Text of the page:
World pole vault champion Katie Moon has hit back at critics who called her "shameful" and "pathetic" for sharing the gold medal with Australian vaulter Nina Kennedy.
Moon, the Olympic champion, and Kennedy had identical records after clearing 4.90 metres in Budapest on Thursday morning (AEST).
In scenes similar to when Italy's Gianmarco Tamberi and Qatar's Mutaz Barshim chose to share the gold in the men's high jump at the Tokyo Olympics, Kennedy asked Moon whether she would be willing to share the gold.
The pair embraced trackside in Budapest in what was generally seen as a heart-warming moment of solidarity after an intense competition.
However, Moon revealed on Instagram that not everyone was pleased with the decision the pair took.
"To say that I've seen mixed reviews about our decision to share the win would be an understatement," the 32-year-old from Ohio wrote.
"While part of me doesn't want to entertain the negative comments, I would like to help enlighten those that are calling us "cowards", "shameful", and "pathetic".
Moon went on to say she wanted to explain the mentality of her decision, saying "pole vault is not an endurance event".
"Once the fatigue sets in, it not only becomes more difficult, but dangerous.
"The sport has seen everything from athletes just landing funny with minor tweaks, to horrific accidents. We had jumped an entire competition, vaulting for almost four hours in 85 degree heat [30 degrees Celsius].
"The competition ended, and we were exhausted.
"To walk away healthy and with a gold medal, while celebrating with my friend that had jumped just as well, was a no-brainer."
Commonwealth champion Kennedy, who twice broke the Australian record on her way to a share of gold, said after the competition that the two vaulters "were pushing each other to the absolute limit".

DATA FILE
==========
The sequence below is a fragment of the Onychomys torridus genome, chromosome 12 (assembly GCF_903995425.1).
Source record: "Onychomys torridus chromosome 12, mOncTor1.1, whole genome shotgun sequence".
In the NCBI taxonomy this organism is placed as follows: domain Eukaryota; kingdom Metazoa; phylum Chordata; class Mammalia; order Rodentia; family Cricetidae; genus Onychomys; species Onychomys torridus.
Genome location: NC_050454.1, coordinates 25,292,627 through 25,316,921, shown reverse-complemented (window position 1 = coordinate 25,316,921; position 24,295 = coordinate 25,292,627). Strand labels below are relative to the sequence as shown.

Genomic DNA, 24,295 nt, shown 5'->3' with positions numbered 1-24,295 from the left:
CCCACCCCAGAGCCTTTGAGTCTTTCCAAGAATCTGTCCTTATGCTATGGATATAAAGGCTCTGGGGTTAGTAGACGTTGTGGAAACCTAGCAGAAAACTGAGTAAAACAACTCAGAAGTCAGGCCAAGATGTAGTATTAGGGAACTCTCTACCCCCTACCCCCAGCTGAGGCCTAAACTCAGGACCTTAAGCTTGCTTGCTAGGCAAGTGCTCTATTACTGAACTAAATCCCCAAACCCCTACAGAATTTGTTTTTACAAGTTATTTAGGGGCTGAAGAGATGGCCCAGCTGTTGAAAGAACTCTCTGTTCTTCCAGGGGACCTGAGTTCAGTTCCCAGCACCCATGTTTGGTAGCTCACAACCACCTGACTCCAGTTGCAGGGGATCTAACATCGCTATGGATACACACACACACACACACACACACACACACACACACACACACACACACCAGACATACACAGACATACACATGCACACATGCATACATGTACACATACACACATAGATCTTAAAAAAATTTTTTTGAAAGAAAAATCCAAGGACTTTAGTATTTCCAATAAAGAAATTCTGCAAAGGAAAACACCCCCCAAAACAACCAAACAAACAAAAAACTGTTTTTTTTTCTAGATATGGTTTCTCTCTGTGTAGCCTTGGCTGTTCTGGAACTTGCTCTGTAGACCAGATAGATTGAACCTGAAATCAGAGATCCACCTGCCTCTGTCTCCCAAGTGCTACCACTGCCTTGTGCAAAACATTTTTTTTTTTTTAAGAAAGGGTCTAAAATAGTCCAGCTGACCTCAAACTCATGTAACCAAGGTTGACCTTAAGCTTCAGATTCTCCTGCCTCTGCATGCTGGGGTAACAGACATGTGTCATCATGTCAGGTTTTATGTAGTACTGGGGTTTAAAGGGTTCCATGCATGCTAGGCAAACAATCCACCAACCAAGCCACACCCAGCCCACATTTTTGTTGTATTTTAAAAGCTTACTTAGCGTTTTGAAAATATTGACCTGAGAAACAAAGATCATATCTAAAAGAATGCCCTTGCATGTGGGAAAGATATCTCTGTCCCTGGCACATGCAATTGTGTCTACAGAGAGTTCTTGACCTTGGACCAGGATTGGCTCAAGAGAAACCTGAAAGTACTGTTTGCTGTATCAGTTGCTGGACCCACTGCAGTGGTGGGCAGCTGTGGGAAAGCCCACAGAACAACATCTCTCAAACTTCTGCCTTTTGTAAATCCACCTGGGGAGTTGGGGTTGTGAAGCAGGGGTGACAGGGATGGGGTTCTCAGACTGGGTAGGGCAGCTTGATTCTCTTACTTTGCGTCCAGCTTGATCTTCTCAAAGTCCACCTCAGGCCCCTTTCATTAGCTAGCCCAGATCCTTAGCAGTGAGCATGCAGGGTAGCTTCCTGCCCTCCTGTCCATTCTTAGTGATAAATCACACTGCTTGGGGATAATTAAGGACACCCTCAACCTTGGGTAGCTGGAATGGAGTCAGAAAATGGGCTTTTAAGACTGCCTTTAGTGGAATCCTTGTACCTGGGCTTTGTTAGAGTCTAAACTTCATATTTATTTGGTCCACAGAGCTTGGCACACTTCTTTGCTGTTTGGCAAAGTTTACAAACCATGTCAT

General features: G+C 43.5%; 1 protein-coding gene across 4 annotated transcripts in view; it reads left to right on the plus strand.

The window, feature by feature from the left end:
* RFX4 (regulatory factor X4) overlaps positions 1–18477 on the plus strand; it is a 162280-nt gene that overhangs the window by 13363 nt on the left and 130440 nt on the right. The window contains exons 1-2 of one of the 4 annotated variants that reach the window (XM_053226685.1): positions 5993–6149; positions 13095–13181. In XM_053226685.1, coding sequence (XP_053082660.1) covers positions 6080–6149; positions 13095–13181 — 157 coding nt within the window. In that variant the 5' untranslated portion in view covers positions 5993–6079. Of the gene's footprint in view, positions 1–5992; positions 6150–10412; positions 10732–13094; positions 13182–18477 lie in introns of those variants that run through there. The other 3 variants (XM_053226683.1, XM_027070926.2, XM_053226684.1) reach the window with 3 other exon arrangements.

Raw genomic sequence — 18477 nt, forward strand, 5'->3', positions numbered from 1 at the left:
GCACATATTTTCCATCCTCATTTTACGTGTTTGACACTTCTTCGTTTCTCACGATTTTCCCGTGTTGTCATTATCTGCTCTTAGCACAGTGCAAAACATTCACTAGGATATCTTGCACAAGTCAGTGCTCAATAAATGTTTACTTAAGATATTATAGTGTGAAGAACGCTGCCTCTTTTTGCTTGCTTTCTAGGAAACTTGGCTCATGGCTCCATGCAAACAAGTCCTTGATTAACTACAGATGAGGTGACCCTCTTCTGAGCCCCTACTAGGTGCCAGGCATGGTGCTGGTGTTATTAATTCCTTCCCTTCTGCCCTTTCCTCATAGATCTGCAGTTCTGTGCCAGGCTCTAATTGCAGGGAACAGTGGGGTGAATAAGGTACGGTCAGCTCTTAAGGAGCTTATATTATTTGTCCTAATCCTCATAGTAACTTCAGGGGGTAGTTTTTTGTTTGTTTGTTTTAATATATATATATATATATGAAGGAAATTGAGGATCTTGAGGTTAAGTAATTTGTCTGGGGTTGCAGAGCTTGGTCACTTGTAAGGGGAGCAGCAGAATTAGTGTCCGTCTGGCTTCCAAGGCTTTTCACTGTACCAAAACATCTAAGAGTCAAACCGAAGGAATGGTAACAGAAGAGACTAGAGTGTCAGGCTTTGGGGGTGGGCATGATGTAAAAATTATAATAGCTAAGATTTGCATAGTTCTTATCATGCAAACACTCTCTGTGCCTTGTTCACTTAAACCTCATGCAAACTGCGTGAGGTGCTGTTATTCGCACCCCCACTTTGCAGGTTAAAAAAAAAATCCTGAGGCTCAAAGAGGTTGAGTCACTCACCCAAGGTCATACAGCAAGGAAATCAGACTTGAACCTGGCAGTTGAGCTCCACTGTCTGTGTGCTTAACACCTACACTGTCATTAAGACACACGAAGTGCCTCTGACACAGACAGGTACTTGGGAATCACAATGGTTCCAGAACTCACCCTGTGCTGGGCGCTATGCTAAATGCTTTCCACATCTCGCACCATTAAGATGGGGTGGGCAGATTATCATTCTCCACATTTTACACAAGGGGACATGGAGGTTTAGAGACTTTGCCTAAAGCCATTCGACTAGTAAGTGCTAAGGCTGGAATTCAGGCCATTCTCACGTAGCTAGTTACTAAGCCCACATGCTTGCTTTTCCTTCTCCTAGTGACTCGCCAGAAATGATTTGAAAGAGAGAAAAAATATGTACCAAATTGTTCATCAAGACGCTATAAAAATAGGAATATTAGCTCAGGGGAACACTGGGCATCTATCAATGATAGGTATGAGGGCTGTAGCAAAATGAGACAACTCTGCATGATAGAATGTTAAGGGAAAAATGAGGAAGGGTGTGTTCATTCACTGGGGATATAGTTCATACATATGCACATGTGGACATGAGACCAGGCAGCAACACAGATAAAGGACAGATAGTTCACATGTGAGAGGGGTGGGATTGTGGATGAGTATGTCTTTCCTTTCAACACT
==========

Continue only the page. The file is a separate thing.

The 28-year-old West Australian has experienced her fair share of heartache in the sport, missing out on a spot in the Olympic final in Tokyo after jumping while injured.
Moon wrote in her Instagram post that she would never regret the decision to share the gold medal.
"Part of the reason we've reached the highest level is by listening to our bodies, and knowing our limitations," Moon wrote, explaining that her take off point was getting further from the mat throughout the duration of the competition due to her increasing fatigue.
"We decided that in this particular moment, sharing glory was just as good as earning it outright.
"I understand that people want to see a clear winner. It is the exciting part of sport. But in this instance, it was without a doubt the right decision, and one that I will never regret.
"Contrary to popular belief, you do not need a 'win at all cost' mindset to have a champion's mentality."
Story by Simon Smale
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